Often there are too many words at the centre – I have seen some corporations, who frankly, should know better, wrestling with 7 or 8 values for example – and those words in themselves are vague or imprecise and lack clarity of meaning. The result? The attempt to organise communications and behaviours will be less effective than it should be.

For example, when it comes to values, you need to use the right words: Is ‘professional’ a value? Is ‘integrity’? Surely ‘professional’ is just too vague and can be interpreted in different ways. And ‘integrity’ is just your brand isn’t it? You have to sort out what should be deduced and what should be declared. How do words like ‘professional’ and ‘integrity’ inform communications and behaviours. How do they help an organisation say what it does and do what it says? How do they help employees understand the organisation they are working for – and what they can do to contribute to it?

The words you use need to be specific enough to suggest the broadest set of actions and communications useful to the organisation – and the three or four (never more, to my mind) in effect describe the character you want to project out into the world – and a territory you can inhabit. Draw it out as a triangle or a square. That’s your space – and it’s what you want people to think and feel about you whenever you’re on their mind.

For ‘professional’ try something like ‘expert’ – for ‘human’ try ‘straightforward’ or ‘genuine’. These words help communicators shape communications meaningfully, in terms of both style and content – and visually as well as verbally. They can be interpreted tightly enough by web designers and content developers (and more broadly, designers and writers) to express a consistent brand voice – and dialed up or down depending on the stakeholders you are talking to.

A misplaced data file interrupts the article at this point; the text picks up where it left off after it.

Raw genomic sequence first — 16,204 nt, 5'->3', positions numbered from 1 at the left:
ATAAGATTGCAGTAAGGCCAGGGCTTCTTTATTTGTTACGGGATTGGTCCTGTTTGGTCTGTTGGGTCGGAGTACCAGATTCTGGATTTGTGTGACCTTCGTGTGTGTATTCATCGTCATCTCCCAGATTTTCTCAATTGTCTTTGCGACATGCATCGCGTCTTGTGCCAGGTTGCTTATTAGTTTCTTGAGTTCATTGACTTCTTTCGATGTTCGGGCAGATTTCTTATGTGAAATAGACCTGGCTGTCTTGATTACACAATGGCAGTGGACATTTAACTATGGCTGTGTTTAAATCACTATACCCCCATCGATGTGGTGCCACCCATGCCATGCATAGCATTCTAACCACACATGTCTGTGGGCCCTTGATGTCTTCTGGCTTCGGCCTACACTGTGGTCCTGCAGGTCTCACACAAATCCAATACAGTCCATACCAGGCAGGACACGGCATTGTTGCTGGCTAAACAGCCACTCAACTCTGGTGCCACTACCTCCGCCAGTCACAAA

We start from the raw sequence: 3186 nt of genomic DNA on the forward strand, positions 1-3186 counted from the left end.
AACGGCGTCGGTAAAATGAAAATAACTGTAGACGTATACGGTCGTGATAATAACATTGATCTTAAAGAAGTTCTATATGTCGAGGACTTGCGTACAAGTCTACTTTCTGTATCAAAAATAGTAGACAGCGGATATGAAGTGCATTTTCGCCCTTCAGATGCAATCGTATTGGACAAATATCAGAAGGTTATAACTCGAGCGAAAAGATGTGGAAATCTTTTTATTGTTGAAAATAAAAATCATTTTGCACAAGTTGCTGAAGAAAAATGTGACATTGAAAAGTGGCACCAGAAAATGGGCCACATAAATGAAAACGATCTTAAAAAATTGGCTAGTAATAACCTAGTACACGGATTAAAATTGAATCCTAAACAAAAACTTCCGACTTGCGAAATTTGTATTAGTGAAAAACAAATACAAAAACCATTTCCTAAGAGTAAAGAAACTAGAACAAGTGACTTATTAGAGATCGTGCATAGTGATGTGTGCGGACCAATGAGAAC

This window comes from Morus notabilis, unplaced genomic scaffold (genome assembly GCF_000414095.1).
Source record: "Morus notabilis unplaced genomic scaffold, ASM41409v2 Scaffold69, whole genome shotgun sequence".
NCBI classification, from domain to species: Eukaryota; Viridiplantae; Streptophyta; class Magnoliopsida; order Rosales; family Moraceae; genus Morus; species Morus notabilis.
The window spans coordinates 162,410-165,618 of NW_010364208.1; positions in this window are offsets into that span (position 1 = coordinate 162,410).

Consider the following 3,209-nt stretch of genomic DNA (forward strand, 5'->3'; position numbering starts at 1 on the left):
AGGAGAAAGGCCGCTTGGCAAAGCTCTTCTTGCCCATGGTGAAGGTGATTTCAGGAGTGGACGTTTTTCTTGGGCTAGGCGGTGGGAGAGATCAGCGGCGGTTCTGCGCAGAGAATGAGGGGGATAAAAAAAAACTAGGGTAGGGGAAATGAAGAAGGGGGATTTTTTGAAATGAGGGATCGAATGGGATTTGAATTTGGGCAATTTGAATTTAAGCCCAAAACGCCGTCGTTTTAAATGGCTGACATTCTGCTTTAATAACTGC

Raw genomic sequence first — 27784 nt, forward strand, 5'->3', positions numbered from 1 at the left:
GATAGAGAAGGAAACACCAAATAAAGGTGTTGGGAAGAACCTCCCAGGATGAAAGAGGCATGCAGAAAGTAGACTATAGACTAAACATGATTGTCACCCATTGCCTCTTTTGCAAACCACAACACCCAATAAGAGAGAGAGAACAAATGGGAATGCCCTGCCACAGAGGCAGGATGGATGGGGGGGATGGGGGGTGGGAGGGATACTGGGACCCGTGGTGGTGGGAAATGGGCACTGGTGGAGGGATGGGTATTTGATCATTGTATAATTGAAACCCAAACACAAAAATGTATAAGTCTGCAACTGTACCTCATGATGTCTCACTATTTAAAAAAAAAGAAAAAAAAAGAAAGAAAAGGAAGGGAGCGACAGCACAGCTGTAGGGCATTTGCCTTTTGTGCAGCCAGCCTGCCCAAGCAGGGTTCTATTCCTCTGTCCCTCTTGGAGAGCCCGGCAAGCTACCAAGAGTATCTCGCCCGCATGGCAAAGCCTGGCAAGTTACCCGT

Clear values and a single organising idea set a visual and verbal style that can be translated across specific digital communications, such as websites – but also across other channels that will inevitably be visible on the web.

So the rule for communicators in corporations and other organisations is:

-Get insights from your stakeholders – and about their preferences and online habits – to discover what makes your brand relevantly different from your competitors and the best way of communicating digitally.

-Clearly articulate your values and single organising idea – which will then set a clear brand voice.

– Identify where you can play to win (virtually and in the real world)

– And finally, but really importantly, communicate your values and single organising idea really clearly through the organisation so that everyone understands them and can share that understanding.

Because while communications departments might develop and manage what an organisation says, what an organisation does plays out powerfully – and especially in the conversations people are having on line.

Reputation is highly intangible, but deeply influential when it comes to a company’s success. Someone once described reputation as ‘What people say about you when you are not in the room.’ The digital world means that room is now the size of the planet and the door is never closed.

The message for communicators and managers in corporations and other organisations? Get organised with a single organising idea. Your reputation depends on it.